It’s hard to believe that it’s been 25 years since Captain Picard (Patrick Stewart) and the crew of the Enterprise-D was launched into the television universe where they boldly flew into the heart of American Pop Culture. To celebrate this event the entire series is being released on Blu-ray in HD. Every frame has been painstakingly re-mastered and all of the special effects have recreated in order to be as realistic as possible while still staying true to the original source material.
To coincide with the release of the second season on December 4, Fathom Events held a one-night only Star Trek event at theatres across the nation. The evening started with a little bit of Trek trivia splashed upon the screen, The questions were a little too easy for the true Trek fans, but they were still fun and brought a smile to everyone’s face.
The trivia was followed up with a documentary about the new HD conversion of the television film and how the special effects team went about how they recreated the special effects for the different episodes using new computer technology and models. There was also commentary from cast and crew about the second season and what impact the show played in their lives.
Following the documentary a number of still photos from the original episodes were flashed up on the big screen. After each original still, the re-mastered version of the same frame was shown. There was a huge difference between the two versions, but since they were literally blown up to an enormous size from what you would normally see on a television set it wasn’t all that surprising that the “before” photo was quite distorted.
The first episode played was “Q Who,” one of the more pivotal episodes of the entire series where the crew of the starship Enterprise was first introduced to one of their biggest nemesis: The Borg. When Q (John de Lancie) is bored and decides he wants to be a member of the crew, Captain Picard refuses his offer and once again upsets the omnipotent being. Labeling the captain as arrogant, Q decides to show them that they are unequipped for all the dangers that lie hidden in the universe. And to prove his point he launches the ship 7,000 light years forward to introduce them to The Borg, a collective of cyborgs that cannot be stopped and look to assimilate anything and anyone they come in contact with.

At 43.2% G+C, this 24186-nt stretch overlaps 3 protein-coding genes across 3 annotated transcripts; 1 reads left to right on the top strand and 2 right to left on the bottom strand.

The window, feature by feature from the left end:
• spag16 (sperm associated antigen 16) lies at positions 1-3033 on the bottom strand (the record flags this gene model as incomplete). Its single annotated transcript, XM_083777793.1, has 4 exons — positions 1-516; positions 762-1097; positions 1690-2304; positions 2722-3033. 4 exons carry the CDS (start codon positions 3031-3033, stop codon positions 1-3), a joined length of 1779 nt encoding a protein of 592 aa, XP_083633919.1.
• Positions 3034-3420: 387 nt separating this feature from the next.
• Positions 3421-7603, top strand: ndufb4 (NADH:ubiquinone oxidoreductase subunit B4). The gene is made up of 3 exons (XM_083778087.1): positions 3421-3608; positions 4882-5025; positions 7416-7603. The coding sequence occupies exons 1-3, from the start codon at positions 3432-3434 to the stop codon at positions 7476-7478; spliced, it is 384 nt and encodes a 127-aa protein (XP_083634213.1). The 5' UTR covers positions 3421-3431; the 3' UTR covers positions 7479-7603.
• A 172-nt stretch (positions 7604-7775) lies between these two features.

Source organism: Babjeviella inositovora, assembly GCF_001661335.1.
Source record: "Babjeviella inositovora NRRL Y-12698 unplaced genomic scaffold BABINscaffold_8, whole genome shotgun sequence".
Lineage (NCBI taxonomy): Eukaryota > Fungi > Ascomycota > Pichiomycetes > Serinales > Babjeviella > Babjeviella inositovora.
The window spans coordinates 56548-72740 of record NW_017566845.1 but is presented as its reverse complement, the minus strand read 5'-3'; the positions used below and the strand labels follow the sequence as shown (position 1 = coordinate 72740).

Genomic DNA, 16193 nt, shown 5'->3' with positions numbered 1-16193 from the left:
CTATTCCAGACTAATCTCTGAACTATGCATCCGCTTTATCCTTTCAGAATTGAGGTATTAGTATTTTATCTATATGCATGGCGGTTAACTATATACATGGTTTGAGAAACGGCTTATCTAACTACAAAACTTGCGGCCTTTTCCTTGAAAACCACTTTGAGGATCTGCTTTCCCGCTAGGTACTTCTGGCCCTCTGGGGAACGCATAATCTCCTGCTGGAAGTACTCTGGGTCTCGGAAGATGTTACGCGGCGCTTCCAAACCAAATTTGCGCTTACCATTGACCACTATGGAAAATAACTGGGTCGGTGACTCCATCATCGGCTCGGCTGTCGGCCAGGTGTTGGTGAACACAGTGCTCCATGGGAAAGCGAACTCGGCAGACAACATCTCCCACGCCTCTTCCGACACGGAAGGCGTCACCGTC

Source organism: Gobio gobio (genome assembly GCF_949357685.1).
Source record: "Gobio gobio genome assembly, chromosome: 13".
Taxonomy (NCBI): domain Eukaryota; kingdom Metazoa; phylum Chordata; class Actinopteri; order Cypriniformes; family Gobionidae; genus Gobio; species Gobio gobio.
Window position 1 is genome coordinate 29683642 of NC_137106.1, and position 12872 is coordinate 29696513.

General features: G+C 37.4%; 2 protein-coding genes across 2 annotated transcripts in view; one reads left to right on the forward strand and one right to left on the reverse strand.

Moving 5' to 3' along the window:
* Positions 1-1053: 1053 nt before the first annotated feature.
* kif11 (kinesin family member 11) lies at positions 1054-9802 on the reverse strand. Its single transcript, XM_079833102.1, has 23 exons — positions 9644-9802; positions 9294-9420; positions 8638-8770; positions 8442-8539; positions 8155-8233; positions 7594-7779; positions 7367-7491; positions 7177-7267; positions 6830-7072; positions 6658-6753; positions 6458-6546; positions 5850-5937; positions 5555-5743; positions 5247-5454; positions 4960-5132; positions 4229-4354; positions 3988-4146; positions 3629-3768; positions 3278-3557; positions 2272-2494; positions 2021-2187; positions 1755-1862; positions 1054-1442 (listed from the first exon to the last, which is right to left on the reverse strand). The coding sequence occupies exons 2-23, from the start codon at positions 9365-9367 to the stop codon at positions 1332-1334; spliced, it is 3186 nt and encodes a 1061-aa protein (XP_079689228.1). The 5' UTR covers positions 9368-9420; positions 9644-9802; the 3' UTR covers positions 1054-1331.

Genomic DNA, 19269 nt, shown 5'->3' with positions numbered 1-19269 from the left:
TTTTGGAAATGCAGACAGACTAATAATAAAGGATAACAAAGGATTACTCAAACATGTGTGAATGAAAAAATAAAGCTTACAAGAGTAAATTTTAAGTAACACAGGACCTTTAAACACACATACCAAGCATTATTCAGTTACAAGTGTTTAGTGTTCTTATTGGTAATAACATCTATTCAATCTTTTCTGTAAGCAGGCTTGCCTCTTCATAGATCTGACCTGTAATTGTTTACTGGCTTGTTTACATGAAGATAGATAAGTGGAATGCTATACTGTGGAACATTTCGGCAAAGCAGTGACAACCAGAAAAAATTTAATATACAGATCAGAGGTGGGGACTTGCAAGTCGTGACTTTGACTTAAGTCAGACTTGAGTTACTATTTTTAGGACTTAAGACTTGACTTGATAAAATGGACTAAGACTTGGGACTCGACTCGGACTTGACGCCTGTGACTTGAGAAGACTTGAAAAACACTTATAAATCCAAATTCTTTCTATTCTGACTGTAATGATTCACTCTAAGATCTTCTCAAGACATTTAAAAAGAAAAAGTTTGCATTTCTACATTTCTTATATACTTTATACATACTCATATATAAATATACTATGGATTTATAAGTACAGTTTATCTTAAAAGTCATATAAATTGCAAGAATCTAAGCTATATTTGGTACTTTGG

After this popular episode, the audience was treated to a documentary featuring the main cast having a roundtable discussion in regards to their different experiences on the show and how surprised and honored they are to be part of such an important and inspiring show. This was followed up with a fun and entertaining blooper reel. It was so refreshing to see them break character and was enjoyable to watch as opposed to most blooper reels where it’s simply people laughing in the middle of a scene.
The second episode shown was “The Measure of a Man.” This episode was an important episode as it reflected upon whether or not Data (Brent Spiner) was a sentient being or property, a theme that would run through the life of the series as Data himself struggled to become human and in some ways was one of the most human characters on the show. The episode pit Captain Picard against his first officer, Commander William Ryker (Jonathan Frakes), who had to take opposing stances on the issue because the new outpost had no other officers to argue the case. Starfleet was ordering Data to surrender himself so that scientific experiments that could possibly bring about his destruction could be conducted on him. When he and Picard objected, it left newly appointed Jag Officer Phillipa Louvois (Amanda McBroom), who was also a former romantic interest of the Captain’s, to judge the case. Twelve minutes of extra footage was inserted back into the episode. In a one-hour television show, twelve minutes turned out to be a lot of never-before-seen material. Most of it dealt with the former relationship between Picard and Louvois where she was surprisingly aggressive and forward. It was a little shocking and added a different dimension that had not been there previously.
You cannot be a fan of Star Trek and not be excited at seeing some of your favorite episodes on the big screen. Overall the experience was enjoyable, but it was hard not to feel a tiny bit annoyed that the features were cut short and immediately followed with an ad to see it in its entirety by buying season two. But even without the extra footage and features it was worth the price of admission.